Commodities again moved higher, driven by oil, gold and a weaker dollar, although all major sub-groups ended up in the positive.  West Texas crude sprung higher from $43.80 to $45.90, close to another +5% gain.  For the year-to-date, energy and precious metals remain in the lead, each earning recovery returns of over +22%.  Oil prices have recovered sharply as of late; last week, a DOE report showed a decrease in domestic production, which spurred sentiment.  This is a point in the year when crude/gasoline storage buildups begin to turn into drawdowns, not to mention higher gasoline use from increased summer driving as well as refinery outages for seasonal changeover/repair.  Expectations vs. actual results in production numbers as well as any response from the Middle East could add continued week-to-week sentiment changes going forward.  Long-term price assumptions from firms who specialize in commodities appear to remain in the $50-60 range—with ‘long-term’ being the operative word.


Period ending 4/29/2016 1 Week (%) YTD (%)
DJIA -1.28 2.83
S&P 500 -1.24 1.74
Russell 2000 -1.37 0.03
MSCI-EAFE -0.44 -0.20
MSCI-EM -0.59 5.80
BarCap U.S. Aggregate 0.40 3.43


U.S. Treasury Yields 3 Mo. 2 Yr. 5 Yr. 10 Yr. 30 Yr.
12/31/2015 0.16 1.06 1.76 2.27 3.01
4/22/2016 0.23 0.84 1.37 1.89 2.70
4/29/2016 0.22 0.77 1.28 1.83 2.66


Sources:  LSA Portfolio Analytics, American Association for Individual Investors (AAII), Associated Press, Barclays Capital, Bloomberg, Deutsche Bank, FactSet, Financial Times, Goldman Sachs, JPMorgan Asset Management, Kiplinger’s, Marketfield Asset Management, Minyanville, Morgan Stanley, MSCI, Morningstar, Northern Trust, Oppenheimer Funds, Payden & Rygel, PIMCO, Rafferty Capital Markets, LLC, Schroder’s, Standard & Poor’s, The Conference Board, Thomson Reuters, U.S. Bureau of Economic Analysis, U.S. Federal Reserve, Wells Capital Management, Yahoo!, Zacks Investment Research.  Index performance is shown as total return, which includes dividends, with the exception of MSCI-EM, which is quoted as price return/excluding dividends.  Performance for the MSCI-EAFE and MSCI-EM indexes is quoted in U.S. Dollar investor terms.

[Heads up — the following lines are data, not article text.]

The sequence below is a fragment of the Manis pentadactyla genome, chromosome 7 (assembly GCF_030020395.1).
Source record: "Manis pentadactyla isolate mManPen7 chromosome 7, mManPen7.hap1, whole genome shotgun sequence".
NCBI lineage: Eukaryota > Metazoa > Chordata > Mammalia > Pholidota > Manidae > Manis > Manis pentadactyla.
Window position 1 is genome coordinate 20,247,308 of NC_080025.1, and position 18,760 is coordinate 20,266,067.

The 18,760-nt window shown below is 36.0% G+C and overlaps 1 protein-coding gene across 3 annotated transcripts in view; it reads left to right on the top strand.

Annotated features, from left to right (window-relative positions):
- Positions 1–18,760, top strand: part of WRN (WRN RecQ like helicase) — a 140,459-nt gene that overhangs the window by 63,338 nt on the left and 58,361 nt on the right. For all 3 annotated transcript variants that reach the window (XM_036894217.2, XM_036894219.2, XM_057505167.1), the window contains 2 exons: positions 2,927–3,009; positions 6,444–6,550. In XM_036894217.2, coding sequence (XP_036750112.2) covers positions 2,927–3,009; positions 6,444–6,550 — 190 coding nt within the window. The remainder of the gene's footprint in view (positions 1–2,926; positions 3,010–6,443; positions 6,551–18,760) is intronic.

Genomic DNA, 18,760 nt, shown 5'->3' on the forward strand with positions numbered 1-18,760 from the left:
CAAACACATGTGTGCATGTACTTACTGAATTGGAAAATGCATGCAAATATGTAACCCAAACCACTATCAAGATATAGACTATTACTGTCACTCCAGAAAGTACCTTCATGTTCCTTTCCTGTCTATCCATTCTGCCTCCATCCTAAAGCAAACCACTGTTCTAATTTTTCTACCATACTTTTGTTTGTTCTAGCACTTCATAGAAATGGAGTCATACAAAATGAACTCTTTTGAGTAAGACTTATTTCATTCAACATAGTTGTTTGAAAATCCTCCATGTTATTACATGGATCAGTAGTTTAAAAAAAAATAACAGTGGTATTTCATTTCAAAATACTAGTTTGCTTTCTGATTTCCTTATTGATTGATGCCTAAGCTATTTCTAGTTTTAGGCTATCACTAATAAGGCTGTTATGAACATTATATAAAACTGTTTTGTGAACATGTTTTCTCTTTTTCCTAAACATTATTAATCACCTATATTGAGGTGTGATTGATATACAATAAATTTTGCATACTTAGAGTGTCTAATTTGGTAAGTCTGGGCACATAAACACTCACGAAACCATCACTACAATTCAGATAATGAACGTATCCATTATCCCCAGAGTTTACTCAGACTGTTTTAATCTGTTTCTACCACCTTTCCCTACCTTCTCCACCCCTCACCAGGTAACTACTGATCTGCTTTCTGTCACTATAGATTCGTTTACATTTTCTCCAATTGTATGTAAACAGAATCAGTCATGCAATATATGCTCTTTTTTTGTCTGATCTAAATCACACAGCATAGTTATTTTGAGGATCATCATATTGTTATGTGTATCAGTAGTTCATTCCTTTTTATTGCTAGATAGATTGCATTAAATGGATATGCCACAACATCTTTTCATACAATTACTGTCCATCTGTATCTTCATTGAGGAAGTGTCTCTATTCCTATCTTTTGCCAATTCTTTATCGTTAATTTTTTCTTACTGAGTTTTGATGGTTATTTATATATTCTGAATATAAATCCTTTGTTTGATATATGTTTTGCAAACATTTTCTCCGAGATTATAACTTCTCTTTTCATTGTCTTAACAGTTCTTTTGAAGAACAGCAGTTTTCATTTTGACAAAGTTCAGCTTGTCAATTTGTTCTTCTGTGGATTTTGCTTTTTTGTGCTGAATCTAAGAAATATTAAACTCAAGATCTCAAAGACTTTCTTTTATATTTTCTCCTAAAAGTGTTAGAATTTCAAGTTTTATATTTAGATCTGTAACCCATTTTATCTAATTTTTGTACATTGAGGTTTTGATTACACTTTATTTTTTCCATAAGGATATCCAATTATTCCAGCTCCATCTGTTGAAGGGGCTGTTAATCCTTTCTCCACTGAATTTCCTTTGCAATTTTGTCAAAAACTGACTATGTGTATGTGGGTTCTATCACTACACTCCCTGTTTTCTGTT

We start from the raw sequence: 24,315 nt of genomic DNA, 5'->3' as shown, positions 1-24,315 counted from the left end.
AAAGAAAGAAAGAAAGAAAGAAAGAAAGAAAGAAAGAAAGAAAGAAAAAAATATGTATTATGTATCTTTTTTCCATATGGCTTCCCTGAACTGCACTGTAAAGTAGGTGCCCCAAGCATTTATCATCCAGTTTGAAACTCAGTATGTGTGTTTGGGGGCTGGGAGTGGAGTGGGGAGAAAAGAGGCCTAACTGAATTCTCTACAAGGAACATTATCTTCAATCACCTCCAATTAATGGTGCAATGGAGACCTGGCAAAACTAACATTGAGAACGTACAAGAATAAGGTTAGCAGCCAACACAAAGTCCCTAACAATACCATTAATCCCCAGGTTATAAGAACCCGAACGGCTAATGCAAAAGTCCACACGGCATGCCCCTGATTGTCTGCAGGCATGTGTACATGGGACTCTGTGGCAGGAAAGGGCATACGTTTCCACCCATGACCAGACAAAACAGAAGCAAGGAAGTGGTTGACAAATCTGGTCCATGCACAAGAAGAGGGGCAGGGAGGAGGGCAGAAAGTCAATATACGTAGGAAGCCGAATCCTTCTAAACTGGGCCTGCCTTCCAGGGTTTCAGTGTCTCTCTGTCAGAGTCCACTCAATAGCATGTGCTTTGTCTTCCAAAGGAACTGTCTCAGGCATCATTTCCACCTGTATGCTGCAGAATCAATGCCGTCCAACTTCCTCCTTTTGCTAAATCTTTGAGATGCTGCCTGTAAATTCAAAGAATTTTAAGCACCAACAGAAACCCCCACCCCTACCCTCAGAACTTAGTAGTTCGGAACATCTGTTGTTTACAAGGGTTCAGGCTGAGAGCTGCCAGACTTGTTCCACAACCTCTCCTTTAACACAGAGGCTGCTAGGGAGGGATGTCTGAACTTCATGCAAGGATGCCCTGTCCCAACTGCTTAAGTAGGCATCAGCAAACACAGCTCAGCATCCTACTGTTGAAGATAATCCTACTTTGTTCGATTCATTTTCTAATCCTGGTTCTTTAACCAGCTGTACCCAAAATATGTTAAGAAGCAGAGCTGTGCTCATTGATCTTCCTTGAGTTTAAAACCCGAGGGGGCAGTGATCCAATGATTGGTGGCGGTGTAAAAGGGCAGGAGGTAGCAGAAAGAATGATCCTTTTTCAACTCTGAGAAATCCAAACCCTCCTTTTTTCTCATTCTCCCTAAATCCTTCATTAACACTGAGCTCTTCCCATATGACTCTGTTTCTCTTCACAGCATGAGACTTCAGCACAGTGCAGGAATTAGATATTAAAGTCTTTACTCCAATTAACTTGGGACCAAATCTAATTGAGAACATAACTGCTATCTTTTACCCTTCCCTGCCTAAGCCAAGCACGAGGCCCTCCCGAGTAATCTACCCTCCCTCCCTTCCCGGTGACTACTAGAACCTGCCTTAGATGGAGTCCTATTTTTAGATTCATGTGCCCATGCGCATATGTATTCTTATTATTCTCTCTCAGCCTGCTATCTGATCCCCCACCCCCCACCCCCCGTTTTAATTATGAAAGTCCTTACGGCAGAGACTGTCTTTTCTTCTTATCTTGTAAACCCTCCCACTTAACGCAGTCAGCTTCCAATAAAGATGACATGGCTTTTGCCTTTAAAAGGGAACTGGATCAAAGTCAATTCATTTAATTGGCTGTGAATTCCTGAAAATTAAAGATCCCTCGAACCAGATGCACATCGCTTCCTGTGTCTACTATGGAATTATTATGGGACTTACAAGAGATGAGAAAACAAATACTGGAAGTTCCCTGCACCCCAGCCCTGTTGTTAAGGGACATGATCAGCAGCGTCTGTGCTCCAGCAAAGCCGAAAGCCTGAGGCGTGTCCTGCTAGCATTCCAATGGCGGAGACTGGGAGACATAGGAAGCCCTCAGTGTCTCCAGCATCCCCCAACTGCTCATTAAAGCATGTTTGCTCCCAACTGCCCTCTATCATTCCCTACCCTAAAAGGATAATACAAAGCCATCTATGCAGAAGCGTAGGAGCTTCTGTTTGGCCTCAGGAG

The information above has been obtained from sources considered reliable, but no representation is made as to its completeness, accuracy or timeliness.  All information and opinions expressed are subject to change without notice.  Information provided in this report is not intended to be, and should not be construed as, investment, legal or tax advice; and does not constitute an offer, or a solicitation of any offer, to buy or sell any security, investment or other product. 


This entry was posted in Economic News and tagged , , , , , , , , , , , , , , , , , , , , , , , , , , , , , , , , , , , , , , , , , . Bookmark the permalink.

Leave a Reply

Fill in your details below or click an icon to log in:

WordPress.com Logo

You are commenting using your WordPress.com account. Log Out /  Change )

Facebook photo

You are commenting using your Facebook account. Log Out /  Change )

Connecting to %s